Jules Wake The End

Strap on Your Boots by Jules Wake

The road to getting a book published is a rocky one and takes determination, tenacity and downright pig-headedness, many of the attributes you need to run a successful small or medium sized business.

Here, former self-employed PR Consultant and now author, Jules Wake shares some of her tips on getting published, which she believes are equally relevant to running your own small business.  Thanks so much for writing this blog for me Jules and best of luck with the sales of your new book ‘Talk To Me’!

Earlier this year my debut novel, Talk To Me, was published by award winning, independent publishers Choc Lit.  Getting published is no mean feat, every year publishers and agents receive thousands of manuscripts.  I’m one of the lucky people whose manuscript made it from the slush pile.

Actually that’s not true, there wasn’t an awful lot of luck involved.  How many times have people said to you, ‘Gosh aren’t you lucky running your own business.’

Hmm, that would be the luck of having new business dropping into your lap, the monthly chasing of invoices and the wage bill miraculously being paid?


Writing takes discipline.  You can’t wait for the muse to show up and be inspired.  You have to put in the hours.  My golden mantra is B.I.S … Bum in Seat.  Every day you sit down and write a target number of words whether you feel like it or not.

I’ve met lots of people who say I’d love to write a book, I just don’t have time.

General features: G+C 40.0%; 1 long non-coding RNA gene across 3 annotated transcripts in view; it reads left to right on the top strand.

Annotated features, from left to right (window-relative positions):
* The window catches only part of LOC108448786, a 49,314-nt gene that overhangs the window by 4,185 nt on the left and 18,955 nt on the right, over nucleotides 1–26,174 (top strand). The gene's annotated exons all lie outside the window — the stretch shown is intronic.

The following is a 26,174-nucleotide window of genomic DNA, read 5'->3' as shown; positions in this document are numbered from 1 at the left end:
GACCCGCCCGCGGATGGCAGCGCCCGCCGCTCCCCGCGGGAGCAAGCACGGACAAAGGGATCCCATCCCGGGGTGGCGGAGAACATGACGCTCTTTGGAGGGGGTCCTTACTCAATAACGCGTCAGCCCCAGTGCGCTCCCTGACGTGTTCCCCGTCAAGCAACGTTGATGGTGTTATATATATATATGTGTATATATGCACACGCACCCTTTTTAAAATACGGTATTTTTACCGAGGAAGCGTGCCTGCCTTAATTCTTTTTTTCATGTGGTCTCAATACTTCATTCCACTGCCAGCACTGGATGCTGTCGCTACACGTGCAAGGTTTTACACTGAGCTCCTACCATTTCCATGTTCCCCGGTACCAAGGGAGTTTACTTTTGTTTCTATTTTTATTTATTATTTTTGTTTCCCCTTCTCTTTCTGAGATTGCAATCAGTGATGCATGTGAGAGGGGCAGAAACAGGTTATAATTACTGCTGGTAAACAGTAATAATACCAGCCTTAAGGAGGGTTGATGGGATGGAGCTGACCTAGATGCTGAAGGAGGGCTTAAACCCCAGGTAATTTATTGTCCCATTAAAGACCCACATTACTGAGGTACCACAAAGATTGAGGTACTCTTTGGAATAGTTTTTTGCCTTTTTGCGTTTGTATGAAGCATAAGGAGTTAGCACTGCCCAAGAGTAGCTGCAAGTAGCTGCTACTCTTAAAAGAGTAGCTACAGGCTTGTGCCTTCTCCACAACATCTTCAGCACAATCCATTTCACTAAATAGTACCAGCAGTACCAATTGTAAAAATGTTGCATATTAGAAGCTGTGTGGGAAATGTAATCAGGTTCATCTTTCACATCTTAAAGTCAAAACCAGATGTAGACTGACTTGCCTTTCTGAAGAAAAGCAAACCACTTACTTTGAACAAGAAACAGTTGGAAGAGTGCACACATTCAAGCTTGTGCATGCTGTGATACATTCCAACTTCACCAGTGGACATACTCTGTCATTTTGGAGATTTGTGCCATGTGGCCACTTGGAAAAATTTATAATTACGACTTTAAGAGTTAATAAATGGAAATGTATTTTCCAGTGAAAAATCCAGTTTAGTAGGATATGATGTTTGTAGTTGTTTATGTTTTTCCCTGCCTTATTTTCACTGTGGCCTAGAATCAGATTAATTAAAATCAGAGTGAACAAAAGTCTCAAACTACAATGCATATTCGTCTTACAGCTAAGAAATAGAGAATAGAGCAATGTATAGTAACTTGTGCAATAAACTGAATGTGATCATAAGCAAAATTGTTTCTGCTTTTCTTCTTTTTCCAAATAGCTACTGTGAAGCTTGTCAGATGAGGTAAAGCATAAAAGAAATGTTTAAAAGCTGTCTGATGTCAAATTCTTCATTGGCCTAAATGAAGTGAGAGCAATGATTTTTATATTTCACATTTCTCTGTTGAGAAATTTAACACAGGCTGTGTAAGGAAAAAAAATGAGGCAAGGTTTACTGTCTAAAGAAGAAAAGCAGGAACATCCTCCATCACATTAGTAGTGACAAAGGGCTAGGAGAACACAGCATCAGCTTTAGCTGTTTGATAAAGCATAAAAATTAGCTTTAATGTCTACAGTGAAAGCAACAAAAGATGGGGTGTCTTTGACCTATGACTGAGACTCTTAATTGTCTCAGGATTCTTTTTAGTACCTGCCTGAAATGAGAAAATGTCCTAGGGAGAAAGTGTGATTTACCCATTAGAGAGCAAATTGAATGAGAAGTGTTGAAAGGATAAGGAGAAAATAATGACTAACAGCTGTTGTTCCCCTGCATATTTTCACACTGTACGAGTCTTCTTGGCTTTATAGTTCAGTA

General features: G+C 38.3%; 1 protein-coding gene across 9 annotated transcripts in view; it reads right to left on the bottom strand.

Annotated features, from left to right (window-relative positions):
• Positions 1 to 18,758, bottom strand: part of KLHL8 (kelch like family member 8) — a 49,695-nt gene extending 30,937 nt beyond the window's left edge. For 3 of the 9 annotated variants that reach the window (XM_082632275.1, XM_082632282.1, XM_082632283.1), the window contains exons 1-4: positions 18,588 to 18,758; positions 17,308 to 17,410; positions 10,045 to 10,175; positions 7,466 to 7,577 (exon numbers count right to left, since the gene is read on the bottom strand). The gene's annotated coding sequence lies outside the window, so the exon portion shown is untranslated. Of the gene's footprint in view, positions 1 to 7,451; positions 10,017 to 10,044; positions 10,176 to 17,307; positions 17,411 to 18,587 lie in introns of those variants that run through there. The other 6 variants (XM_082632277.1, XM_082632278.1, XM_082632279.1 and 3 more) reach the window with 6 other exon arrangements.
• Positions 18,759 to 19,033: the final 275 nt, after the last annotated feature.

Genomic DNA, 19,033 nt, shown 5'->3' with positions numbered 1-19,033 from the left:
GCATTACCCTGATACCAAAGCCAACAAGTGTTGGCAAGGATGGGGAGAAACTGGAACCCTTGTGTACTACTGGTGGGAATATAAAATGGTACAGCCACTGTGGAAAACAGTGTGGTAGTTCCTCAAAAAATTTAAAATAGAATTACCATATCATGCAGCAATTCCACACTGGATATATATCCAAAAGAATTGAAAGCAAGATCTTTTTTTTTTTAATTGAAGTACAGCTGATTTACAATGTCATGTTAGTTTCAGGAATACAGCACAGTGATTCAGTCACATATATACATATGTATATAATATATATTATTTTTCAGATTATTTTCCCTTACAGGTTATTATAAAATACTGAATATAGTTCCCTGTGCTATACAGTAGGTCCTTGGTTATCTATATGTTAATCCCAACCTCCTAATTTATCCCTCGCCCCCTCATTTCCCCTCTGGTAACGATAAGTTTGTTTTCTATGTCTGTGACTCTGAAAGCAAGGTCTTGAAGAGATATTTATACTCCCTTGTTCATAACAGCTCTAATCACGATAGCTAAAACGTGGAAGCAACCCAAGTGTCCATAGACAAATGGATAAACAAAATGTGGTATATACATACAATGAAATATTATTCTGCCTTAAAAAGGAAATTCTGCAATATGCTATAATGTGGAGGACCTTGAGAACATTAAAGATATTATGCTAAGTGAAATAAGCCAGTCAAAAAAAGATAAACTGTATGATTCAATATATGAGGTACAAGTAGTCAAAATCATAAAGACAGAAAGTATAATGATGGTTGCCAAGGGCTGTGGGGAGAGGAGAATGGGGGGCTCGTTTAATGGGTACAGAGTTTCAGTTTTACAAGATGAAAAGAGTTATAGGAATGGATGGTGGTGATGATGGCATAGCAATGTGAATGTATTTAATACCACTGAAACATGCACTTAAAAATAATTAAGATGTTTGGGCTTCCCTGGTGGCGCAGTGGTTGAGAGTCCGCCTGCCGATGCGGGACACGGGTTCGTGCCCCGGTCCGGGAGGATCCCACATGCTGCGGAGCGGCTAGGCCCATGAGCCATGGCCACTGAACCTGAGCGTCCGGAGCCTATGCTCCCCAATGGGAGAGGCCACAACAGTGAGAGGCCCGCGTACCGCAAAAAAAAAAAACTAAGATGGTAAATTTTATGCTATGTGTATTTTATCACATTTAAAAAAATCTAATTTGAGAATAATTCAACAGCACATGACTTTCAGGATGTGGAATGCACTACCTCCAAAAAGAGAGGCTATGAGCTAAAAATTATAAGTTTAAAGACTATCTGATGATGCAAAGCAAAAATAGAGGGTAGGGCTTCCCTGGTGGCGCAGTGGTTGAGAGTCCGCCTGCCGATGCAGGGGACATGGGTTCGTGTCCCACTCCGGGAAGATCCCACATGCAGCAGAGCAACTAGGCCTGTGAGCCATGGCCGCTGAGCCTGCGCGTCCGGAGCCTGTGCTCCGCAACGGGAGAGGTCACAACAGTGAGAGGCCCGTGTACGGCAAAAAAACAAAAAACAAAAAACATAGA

At the risk of sounding smug … I work full time, have two teenage children, volunteer at the local theatre and in the last five years, I’ve written five novels and completed a first year degree level qualification in School Business Management.  I’m not superwoman but I aim to write at least 1,000 words every day for at least five days a week.

Industry Knowledge

Getting published is more than just writing the book, you also have to understand how the industry works, just as in business you need to have industry knowledge to succeed.  Networking with other writers, attending conferences and developing a social media presence has all been invaluable in obtaining that knowledge.

The publishing industry is guarded by literary agents.  Some publishers do take unsolicited submissions but most rely on literary agents to do the sifting work for them.  Last year my literary agent received over 5,000 manuscripts, she took two people on and I was one of them.

To get that far, you need to have done a lot of homework, does your literary agent deal with crime, sagas, romance, young adult, fiction or non-fiction.  How do they want a submission? By post? By email? How many chapters? Do they want a synopsis?


These days authors have to be media savvy, they’re expected to do a lot of blogging, tweeting and Facebooking.   It’s essential to engage with your audience to increase sales and to get new business.

Before being offered my latest deal, my new publisher checked me out on twitter to see how active I am, visited my blog and website and looked at my reviews on Amazon and Good Reads.

Targeting Your Audience

Being successful in publishing means being commercial and being clear about your audience.  You are writing for the reader, not you.   I’ve sat in many a marketing meeting where the people around the table fail to understand that they are not the target audience.  Marketers, like writers are not the end user.

Jules’ novel Talk To Me is available on Amazon, as well as via Waterstones, Ibooks and other retailers.